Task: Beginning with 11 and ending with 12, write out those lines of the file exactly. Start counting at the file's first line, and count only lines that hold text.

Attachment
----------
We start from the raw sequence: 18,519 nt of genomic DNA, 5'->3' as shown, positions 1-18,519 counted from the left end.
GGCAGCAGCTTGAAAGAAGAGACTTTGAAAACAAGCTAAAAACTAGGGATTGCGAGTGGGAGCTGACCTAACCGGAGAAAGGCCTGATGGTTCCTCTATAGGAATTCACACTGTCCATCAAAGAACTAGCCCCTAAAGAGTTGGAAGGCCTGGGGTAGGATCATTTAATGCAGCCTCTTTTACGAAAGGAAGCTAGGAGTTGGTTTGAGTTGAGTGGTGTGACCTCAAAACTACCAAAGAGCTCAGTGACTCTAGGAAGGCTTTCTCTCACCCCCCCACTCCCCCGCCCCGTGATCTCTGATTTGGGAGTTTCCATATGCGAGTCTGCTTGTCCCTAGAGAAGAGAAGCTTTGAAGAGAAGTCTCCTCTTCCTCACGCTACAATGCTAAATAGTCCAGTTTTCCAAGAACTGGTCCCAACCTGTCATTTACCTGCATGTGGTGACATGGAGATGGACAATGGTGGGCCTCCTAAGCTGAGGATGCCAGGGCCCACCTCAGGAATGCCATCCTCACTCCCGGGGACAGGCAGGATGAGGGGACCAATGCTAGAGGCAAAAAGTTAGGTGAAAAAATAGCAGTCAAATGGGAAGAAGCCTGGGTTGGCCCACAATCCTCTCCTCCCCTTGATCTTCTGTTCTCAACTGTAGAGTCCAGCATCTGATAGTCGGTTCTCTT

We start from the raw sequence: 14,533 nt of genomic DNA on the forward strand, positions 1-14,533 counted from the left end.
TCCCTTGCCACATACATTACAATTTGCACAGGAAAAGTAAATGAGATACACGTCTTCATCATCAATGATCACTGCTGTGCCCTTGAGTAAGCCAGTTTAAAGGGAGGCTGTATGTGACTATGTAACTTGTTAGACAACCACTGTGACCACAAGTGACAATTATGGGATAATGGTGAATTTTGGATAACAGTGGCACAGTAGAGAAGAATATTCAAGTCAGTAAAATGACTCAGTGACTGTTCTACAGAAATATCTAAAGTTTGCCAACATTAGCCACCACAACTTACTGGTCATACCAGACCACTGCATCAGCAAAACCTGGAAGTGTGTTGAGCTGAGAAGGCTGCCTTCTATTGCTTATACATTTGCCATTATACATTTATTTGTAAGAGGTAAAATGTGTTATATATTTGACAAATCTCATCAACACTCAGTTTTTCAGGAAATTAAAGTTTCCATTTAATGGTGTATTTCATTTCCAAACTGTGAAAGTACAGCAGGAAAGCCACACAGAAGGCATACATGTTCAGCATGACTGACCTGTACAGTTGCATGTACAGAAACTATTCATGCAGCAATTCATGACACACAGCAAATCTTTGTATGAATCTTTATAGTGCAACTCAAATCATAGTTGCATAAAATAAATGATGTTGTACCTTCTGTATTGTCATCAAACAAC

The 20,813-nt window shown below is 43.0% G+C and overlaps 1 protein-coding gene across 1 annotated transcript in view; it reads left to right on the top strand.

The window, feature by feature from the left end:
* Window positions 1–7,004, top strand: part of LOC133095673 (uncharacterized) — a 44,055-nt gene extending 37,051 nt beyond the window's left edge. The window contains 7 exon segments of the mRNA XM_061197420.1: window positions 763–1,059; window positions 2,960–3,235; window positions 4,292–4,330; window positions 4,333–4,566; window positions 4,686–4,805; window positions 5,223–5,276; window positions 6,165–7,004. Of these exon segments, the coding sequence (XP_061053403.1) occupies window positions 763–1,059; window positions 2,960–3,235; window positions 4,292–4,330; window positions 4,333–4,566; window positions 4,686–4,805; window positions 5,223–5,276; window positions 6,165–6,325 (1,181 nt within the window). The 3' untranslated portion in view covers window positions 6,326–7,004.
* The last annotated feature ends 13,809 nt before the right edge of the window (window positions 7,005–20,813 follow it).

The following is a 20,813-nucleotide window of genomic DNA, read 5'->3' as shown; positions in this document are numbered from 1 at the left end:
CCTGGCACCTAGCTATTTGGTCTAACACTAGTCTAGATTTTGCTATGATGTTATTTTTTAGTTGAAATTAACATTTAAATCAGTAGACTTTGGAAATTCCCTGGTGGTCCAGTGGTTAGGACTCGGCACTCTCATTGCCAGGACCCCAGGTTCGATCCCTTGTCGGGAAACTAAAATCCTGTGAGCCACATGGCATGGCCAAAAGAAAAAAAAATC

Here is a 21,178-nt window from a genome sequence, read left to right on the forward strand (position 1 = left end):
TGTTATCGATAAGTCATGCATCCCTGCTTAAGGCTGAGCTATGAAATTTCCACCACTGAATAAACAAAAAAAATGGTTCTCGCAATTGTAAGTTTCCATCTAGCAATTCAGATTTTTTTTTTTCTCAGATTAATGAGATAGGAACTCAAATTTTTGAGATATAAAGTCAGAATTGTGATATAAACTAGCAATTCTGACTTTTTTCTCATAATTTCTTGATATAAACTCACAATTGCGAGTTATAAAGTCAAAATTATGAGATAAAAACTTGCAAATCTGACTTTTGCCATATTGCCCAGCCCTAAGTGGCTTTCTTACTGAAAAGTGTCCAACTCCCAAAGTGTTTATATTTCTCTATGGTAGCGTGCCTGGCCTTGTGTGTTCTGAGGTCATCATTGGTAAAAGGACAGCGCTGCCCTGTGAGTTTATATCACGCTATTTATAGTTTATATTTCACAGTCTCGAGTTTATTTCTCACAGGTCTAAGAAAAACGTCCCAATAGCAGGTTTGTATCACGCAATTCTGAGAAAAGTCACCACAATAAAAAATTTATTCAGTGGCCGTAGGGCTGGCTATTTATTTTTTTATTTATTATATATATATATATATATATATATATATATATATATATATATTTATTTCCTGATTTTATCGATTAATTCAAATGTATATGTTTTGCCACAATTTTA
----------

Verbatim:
Here is a 21,178-nt window from a genome sequence, read left to right on the forward strand (position 1 = left end):
TGTTATCGATAAGTCATGCATCCCTGCTTAAGGCTGAGCTATGAAATTTCCACCACTGAATAAACAAAAAAAATGGTTCTCGCAATTGTAAGTTTCCATCTAGCAATTCAGATTTTTTTTTTTCTCAGATTAATGAGATAGGAACTCAAATTTTTGAGATATAAAGTCAGAATTGTGATATAAACTAGCAATTCTGACTTTTTTCTCATAATTTCTTGATATAAACTCACAATTGCGAGTTATAAAGTCAAAATTATGAGATAAAAACTTGCAAATCTGACTTTTGCCATATTGCCCAGCCCTAAGTGGCTTTCTTACTGAAAAGTGTCCAACTCCCAAAGTGTTTATATTTCTCTATGGTAGCGTGCCTGGCCTTGTGTGTTCTGAGGTCATCATTGGTAAAAGGACAGCGCTGCCCTGTGAGTTTATATCACGCTATTTATAGTTTATATTTCACAGTCTCGAGTTTATTTCTCACAGGTCTAAGAAAAACGTCCCAATAGCAGGTTTGTATCACGCAATTCTGAGAAAAGTCACCACAATAAAAAATTTATTCAGTGGCCGTAGGGCTGGCTATTTATTTTTTTATTTATTATATATATATATATATATATATATATATATATATATATATATTTATTTCCTGATTTTATCGATTAATTCAAATGTATATGTTTTGCCACAATTTTA